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City Council Passes Controversial But Watered-Down Rideshare Ordinance

By Stephen Gossett in News on Jun 22, 2016 6:40PM

Photo credit:Nathanmac87

After much political wrangling and many different revisions, a much-debated new rideshare ordinance was approved Wednesday by the City Council, 36-12.

The most contentious point, a requirement that drivers be fingerprinted, did not make it into the measure. Instead, a task force will study the issue for six months then present its findings. Like much of the debate leading up to the vote, the Council meeting was not without political spectacle, as Mayor Rahm Emanuel at one point threatened to adjourn the meeting after Ald. Scott Waguespack attempted to delay the vote.

Ald. Anthony Beale, who led the charge for tighter regulation, voted for the measure—which was significantly diluted from when it was originally proposed. A previous iteration would have required at least five percent of rideshare fleets offer disability services before it was watered down. Under the new ordinance, Uber and Lyft will have one year to develop and instate a plan that hits that requirement.

Chelsea Wilson, senior policy communications manager for Lyft, shared a statement with Chicagoist regarding the ordinance: "We received the revised ordinance language this morning and are in the process of reviewing the changes. We appreciate the dedicated efforts of Mayor Emanuel, Alderman Beale and the entire City Council to find a way forward that keeps ridesharing available for people in Chicago."

The rideshare giants had previously threatened to pull out of the city if the Council went through with the vote. While both companies no longer operate in Austin, TX due to municipal laws, it seems unlikely that they would pull out of Chicago, the third largest city in the country with nearly three million people. Despite Uber having billions in cash on hand, such a move would likely have a real impact the company's bottom line. The move to pull out of Austin has been criticized for allowing competition to creep in while at the same time not generating much public outcry.

Meanwhile, the American Federation of State, County and Municipal Employees—which represents the taxi industry—is very clear about its displeasure. Dave Kreisman, an AFSCME communications rep, issued this statement to Chicagoist:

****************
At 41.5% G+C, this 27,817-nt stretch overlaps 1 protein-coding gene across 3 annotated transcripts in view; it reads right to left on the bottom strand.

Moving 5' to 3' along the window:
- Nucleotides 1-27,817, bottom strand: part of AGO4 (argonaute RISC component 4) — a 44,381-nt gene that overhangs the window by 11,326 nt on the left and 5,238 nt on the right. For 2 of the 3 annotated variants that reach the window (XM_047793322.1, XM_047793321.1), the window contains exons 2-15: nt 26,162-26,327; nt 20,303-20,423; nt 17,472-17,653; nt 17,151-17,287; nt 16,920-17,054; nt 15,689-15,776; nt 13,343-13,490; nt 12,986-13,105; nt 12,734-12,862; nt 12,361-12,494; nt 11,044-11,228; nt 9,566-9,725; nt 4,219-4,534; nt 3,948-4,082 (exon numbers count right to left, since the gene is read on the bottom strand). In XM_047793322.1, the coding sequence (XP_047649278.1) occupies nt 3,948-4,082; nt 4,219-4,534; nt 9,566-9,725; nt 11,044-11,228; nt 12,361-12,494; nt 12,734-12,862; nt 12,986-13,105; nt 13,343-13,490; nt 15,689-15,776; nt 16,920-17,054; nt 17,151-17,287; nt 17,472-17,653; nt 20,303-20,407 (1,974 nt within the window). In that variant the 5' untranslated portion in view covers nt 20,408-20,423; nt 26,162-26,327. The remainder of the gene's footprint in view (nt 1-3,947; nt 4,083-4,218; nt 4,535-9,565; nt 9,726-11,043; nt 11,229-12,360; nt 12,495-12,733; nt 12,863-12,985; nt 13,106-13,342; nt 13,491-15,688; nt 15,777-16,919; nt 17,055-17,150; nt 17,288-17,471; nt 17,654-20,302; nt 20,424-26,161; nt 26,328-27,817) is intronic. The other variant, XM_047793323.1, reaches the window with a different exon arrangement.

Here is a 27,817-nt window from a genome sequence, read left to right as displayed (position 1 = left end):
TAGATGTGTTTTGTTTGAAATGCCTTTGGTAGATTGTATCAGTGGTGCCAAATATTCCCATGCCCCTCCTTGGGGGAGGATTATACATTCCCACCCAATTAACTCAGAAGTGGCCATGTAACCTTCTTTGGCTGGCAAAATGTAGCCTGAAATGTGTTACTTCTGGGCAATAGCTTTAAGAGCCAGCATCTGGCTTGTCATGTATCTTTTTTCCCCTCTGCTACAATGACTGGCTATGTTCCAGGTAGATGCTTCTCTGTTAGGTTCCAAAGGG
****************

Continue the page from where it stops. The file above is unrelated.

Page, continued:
“While Mayor Emanuel and other supporters of the substitute ‘Rideshare Reform Ordinance’ proclaim it to be a compromise made with coalition partners, nothing could be further from the truth.The core principles we sought in the original ordinance were access, fair rules, and safety, all of which have been discarded completely. Public safety demands all of Chicago’s for hire drivers be appropriately vetted by the City of Chicago, yet the ordinance passed continues to allow rideshare companies to self-police, which has repeatedly proven to be insufficient in light of dozens of cases of violent criminals slipping through Uber’s internal background check.

This ordinance does nothing to address the competitive disadvantage created by this administration in its two-tiered regulatory system that has destroyed family supporting jobs in the transportation industry and bankrupted thousands of hard working Chicago cab drivers."

Update, 2:30pm:
Uber spokeswoman Brooke Anderson has thrown water on the pull-out threat. She issued the following statement to Chicagoist:
"Over the past several months, hundreds of thousands of Chicagoans urged the City Council to protect ridesharing in their neighborhoods. Thanks to Mayor Rahm Emanuel's leadership and good faith efforts by many aldermen, their voices were heard today. While not perfect, we believe this compromise will preserve ridesharing and ensure drivers can continue to serve every neighborhood in Chicago."